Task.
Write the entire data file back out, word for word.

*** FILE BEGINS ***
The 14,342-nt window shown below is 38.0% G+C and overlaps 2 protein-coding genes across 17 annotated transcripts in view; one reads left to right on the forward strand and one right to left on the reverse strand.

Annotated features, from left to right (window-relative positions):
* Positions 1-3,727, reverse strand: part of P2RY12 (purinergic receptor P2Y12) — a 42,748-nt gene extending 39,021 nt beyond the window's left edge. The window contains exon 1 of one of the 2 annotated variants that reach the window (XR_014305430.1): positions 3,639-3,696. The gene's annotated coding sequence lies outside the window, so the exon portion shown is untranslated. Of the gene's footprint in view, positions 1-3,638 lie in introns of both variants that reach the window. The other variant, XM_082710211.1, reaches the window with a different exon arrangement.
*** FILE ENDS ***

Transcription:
The 14,342-nt window shown below is 38.0% G+C and overlaps 2 protein-coding genes across 17 annotated transcripts in view; one reads left to right on the forward strand and one right to left on the reverse strand.

Annotated features, from left to right (window-relative positions):
* Positions 1-3,727, reverse strand: part of P2RY12 (purinergic receptor P2Y12) — a 42,748-nt gene extending 39,021 nt beyond the window's left edge. The window contains exon 1 of one of the 2 annotated variants that reach the window (XR_014305430.1): positions 3,639-3,696. The gene's annotated coding sequence lies outside the window, so the exon portion shown is untranslated. Of the gene's footprint in view, positions 1-3,638 lie in introns of both variants that reach the window. The other variant, XM_082710211.1, reaches the window with a different exon arrangement.